(b) I have not hurt you, but bestowed infinite benefits upon you.

EXEGETICAL (ORIGINAL LANGUAGES)
4. For I brought thee up] ‘Nothing,’ is the only truthful answer to the divine question. Jehovah has indeed wonderfully assisted His people in their troubles. Nothing could extinguish the sense of the overwhelming grandeur of Israel’s first deliverance. A prophet, writing in the name of the Jewish Church of the Captivity, points back to the happy days of old, when he ‘brought them up out of the sea with the shepherds of his flock’ (Isaiah 63:11).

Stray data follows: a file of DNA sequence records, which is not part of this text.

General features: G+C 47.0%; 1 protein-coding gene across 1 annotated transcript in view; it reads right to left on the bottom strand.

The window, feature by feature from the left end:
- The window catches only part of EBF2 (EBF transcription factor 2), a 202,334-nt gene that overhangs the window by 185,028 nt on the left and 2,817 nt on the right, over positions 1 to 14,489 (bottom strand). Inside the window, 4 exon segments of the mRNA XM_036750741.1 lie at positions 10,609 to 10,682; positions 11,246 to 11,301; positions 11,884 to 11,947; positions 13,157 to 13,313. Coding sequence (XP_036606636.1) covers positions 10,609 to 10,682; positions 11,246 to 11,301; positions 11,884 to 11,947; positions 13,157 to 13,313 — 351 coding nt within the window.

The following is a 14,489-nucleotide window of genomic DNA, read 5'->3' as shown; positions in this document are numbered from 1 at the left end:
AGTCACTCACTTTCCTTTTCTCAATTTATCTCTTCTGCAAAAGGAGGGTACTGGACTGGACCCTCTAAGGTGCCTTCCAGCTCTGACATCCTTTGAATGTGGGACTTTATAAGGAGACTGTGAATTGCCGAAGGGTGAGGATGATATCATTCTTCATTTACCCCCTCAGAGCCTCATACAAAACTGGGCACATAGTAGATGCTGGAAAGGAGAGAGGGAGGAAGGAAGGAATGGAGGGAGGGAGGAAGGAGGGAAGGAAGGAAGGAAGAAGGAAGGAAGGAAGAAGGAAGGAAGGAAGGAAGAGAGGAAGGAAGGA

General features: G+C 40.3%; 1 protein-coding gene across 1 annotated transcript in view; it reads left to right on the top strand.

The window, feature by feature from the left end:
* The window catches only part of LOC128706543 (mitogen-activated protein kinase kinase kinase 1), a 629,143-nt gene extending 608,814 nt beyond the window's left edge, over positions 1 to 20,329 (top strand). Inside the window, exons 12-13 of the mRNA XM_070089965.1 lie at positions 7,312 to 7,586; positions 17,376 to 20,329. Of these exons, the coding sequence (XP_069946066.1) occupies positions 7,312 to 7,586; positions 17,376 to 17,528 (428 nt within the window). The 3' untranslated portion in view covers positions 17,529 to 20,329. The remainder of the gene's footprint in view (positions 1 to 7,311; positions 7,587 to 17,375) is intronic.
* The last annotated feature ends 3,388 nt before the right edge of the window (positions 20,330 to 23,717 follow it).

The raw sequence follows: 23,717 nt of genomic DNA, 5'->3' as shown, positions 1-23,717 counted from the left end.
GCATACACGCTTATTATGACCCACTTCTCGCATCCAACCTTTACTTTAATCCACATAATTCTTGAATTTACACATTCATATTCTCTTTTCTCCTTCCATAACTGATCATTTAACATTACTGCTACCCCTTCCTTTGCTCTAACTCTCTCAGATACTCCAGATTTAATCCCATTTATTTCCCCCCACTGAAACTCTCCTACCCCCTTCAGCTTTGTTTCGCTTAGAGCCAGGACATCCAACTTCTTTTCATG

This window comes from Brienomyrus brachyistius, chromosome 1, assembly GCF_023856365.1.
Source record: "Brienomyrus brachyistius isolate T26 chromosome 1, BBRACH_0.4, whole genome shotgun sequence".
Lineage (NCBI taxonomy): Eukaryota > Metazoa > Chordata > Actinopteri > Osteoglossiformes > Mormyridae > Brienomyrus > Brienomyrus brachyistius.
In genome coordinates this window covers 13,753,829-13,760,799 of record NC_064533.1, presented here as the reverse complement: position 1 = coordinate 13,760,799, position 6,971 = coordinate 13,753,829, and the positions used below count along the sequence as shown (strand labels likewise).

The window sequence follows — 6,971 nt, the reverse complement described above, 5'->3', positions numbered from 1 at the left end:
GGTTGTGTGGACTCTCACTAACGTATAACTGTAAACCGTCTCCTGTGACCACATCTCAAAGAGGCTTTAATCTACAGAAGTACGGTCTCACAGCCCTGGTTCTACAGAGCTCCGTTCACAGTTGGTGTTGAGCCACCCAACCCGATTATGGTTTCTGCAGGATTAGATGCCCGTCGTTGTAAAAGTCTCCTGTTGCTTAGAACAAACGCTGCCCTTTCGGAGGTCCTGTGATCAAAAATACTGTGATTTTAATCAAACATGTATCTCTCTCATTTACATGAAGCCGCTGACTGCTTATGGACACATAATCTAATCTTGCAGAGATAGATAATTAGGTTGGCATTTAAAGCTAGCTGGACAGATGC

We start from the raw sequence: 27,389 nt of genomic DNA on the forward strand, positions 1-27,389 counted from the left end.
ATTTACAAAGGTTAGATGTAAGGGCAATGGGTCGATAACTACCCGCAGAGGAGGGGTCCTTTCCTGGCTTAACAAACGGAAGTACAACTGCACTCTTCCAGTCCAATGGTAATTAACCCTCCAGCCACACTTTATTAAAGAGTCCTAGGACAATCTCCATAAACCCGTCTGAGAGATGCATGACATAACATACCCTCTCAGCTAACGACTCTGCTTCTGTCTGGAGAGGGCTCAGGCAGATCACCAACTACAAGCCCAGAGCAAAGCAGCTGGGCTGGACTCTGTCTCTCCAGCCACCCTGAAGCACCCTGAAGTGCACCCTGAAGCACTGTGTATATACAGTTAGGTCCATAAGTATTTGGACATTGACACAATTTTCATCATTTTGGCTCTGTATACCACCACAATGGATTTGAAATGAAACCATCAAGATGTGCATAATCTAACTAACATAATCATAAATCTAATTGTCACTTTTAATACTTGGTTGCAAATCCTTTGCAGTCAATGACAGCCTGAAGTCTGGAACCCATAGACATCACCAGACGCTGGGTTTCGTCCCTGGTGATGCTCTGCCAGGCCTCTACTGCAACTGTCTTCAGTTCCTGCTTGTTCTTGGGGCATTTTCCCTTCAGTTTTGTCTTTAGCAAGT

I sent before thee Moses, Aaron, and Miriam] These were the shepherds, by whom ‘God led His people like sheep’ (Psalm 77:20)—Eastern shepherds going before their sheep (John 10:4).Verse 4. - God answers his own question by recounting some of his chief mercies to Israel. He has not burdened the people, but loaded them with benefits. I brought thee up, etc. The Exodus was the most wonderful instance of God's intervention and to it the prophets often refer (comp. Isaiah 63:11, etc.; Jeremiah 2:6; Amos 2:10). Out of the house of servants; of bondage , quoting the language of the Pentateuch, to show the greatness of the benefit (Exodus 13:3, 14; Deuteronomy 8:14, etc.). I sent before thee. As leaders of the Lord's flock (Psalm 77:20). Moses, the inspired leader, teacher, and lawgiver. Aaron, the priest, the director of Divine worship. Miriam, the prophetess, who led the praises of the people at their great deliverance (Exodus 15:20), and who probably was charged with some special mission to the women of Israel (see Numbers 12:1, 2). Election, therefore, will not save sinful Israel from destruction. After Amos has thus cut off all hope of deliverance from the ungodly, he repeats, in his own words in Amos 9:8., the threat already exhibited symbolically in Amos 9:1. Amos 9:8. "Behold, the eyes of the Lord Jehovah are against the sinful kingdom, and I destroy it from off the face of the earth; except that I shall not utterly destroy the house of Jacob: is the saying of Jehovah. Amos 9:9. For, behold, I command, and shake the house of Israel among all nations, as (corn) is shaken in a sieve, and not even a little grain falls to the ground. Amos 9:10. All the sinners of my people will die by the sword, who say, The evil will not overtake or come to us." The sinful kingdom is Israel; not merely the kingdom of the ten tribes however, but all Israel, the kingdom of the ten tribes along with Judah, the house of Jacob or Israel, which is identical with the sons of Israel, who had become like the Cushites, although Amos had chiefly the people and kingdom of the ten tribes in his mind. Bammamlâkhâh, not upon the kingdom, but against the kingdom. The directing of the eye upon an object is expressed by על (Amos 9:4) or אל (cf. Psalm 34:16); whereas ב is used in relation to the object upon which anger rests (Psalm 34:17). Because the Lord had turned His eye towards the sinful kingdom, He must exterminate it, - a fate with which Moses had already threatened the nation in Deuteronomy 6:15. Nevertheless (אפס כּי, "only that," introducing the limitation, as in Numbers 13:28; Deuteronomy 15:4) the house of Jacob, the covenant nation, shall not be utterly destroyed. The "house of Jacob" is opposed to the "sinful nation;" not, however, so that the antithesis simply lies in the kingdom and people (regnum delebo, non populum), or that the "house of Jacob" signifies the kingdom of Judah as distinguished from the kingdom of the ten tribes, for the "house of Jacob" is perfectly equivalent to the "house of Israel" (Amos 9:9). The house of Jacob is not to be utterly destroyed, but simply to be shaken, as it were, in a sieve. The antithesis lies in the predicate החטּא, the sinful kingdom. So far as Israel, as a kingdom and people, is sinful, it is to be destroyed from off the face of the earth. But there is always a divine kernel in the nation, by virtue of its divine election, a holy seed out of which the Lord will form a new and holy people and kingdom of God. Consequently the destruction will not be a total one, a השׁמיד אשׁמיד. The reason for this is introduced by kı̄ (for) in Amos 9:9. The Lord will shake Israel among the nations, as corn is shaken in a sieve; so that the chaff flies away, and the dust and dirt fall to the ground, and only the good grains are left in the sieve. Such a sieve are the nations of the world, through which Israel is purified from its chaff, i.e., from its ungodly members. Tserōr, generally a bundle; here, according to its etymology, that which is compact or firm, i.e., solid grain as distinguished from loose chaff. In 2 Samuel 17:13 it is used in a similar sense to denote a hard piece of clay or a stone in a building. Not a single grain fill fall to the ground, that is to say, not a good man will be lost (cf. 1 Samuel 26:20). The self-secure sinners, however, who rely upon their outward connection with the nation of God (compare Amos 9:7 and Amos 3:2), or upon their zeal in the outward forms of worship (Amos 5:21.), and fancy that the judgment cannot touch them (הקדּים בּעד, to come to meet a person round about him, i.e., to come upon him from every side), will all perish by the sword. This threat is repeated at the close, without any formal link of connection with Amos 9:9, not only to prevent any abuse of the foregoing modification of the judgment, but also to remove this apparent discrepancy, that whereas in Amos 9:1-4 it is stated that not one will escape the judgment, according to Amos 9:8, the nation of Israel is not to be utterly destroyed. In order to anticipate the frivolity of the ungodly, who always flatter themselves with the hope of escaping when there is a threatening of any general calamity, the prophet first of all cuts off all possibilities whatever in Amos 9:1-4, without mentioning the exceptions; and it is not till afterwards that the promise is introduced that the house of Israel shall not be utterly annihilated, whereby the general threat is limited to sinners, and the prospect of deliverance and preservation through the mercy of God is opened to the righteous. The historical realization or fulfilment of this threat took place, so far as Israel of the ten tribes was concerned, when their kingdom was destroyed by the Assyrians, and in the case of Judah, at the overthrow of the kingdom and temple by the Chaldeans; and the shaking of Israel in the sieve is still being fulfilled upon the Jews who are dispersed among all nations.